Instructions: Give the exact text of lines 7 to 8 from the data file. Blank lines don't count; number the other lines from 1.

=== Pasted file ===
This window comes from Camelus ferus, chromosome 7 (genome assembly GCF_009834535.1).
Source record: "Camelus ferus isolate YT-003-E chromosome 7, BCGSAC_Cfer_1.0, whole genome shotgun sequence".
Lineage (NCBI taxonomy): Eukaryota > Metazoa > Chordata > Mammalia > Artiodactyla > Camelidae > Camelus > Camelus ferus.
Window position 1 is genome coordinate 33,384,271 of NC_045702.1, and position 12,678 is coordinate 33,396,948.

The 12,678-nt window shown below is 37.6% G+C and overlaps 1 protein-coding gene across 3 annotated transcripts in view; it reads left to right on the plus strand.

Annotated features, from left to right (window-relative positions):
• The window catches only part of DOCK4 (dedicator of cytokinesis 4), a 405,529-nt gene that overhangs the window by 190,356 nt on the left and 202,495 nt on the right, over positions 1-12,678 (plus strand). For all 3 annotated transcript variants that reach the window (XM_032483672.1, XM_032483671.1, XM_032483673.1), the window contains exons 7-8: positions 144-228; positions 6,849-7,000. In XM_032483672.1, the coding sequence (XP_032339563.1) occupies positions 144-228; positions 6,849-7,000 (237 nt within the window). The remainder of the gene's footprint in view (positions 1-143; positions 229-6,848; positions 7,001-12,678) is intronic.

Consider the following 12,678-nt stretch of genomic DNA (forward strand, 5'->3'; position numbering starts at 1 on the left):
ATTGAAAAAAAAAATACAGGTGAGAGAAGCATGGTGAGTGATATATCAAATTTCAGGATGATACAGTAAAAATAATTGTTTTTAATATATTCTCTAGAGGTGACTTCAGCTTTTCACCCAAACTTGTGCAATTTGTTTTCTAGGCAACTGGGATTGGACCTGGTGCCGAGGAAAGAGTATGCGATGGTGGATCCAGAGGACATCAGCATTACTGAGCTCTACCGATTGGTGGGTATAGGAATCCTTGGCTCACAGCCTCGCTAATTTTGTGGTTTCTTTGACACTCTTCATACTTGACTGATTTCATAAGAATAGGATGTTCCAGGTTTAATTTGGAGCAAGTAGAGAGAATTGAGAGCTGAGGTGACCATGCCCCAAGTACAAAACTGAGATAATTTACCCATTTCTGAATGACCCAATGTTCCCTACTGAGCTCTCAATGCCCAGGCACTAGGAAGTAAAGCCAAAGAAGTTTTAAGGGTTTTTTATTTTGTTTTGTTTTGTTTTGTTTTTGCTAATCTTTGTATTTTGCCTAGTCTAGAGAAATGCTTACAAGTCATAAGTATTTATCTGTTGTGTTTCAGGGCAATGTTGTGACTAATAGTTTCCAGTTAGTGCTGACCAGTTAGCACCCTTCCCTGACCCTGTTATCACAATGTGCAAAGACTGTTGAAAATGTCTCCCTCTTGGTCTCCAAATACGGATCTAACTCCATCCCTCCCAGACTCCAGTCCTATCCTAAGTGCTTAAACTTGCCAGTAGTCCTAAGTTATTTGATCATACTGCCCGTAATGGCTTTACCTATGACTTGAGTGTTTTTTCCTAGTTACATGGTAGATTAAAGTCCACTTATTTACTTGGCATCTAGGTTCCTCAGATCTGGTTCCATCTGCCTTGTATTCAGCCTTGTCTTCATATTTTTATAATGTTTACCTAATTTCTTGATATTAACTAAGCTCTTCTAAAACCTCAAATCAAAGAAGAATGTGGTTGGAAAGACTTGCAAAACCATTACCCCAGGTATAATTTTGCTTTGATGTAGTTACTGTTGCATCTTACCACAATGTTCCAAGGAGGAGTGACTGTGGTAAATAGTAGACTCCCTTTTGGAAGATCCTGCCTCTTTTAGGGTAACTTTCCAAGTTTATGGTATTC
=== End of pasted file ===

• The window catches only part of DOCK4 (dedicator of cytokinesis 4), a 405,529-nt gene that overhangs the window by 190,356 nt on the left and 202,495 nt on the right, over positions 1-12,678 (plus strand). For all 3 annotated transcript variants that reach the window (XM_032483672.1, XM_032483671.1, XM_032483673.1), the window contains exons 7-8: positions 144-228; positions 6,849-7,000. In XM_032483672.1, the coding sequence (XP_032339563.1) occupies positions 144-228; positions 6,849-7,000 (237 nt within the window). The remainder of the gene's footprint in view (positions 1-143; positions 229-6,848; positions 7,001-12,678) is intronic.

Consider the following 12,678-nt stretch of genomic DNA (forward strand, 5'->3'; position numbering starts at 1 on the left):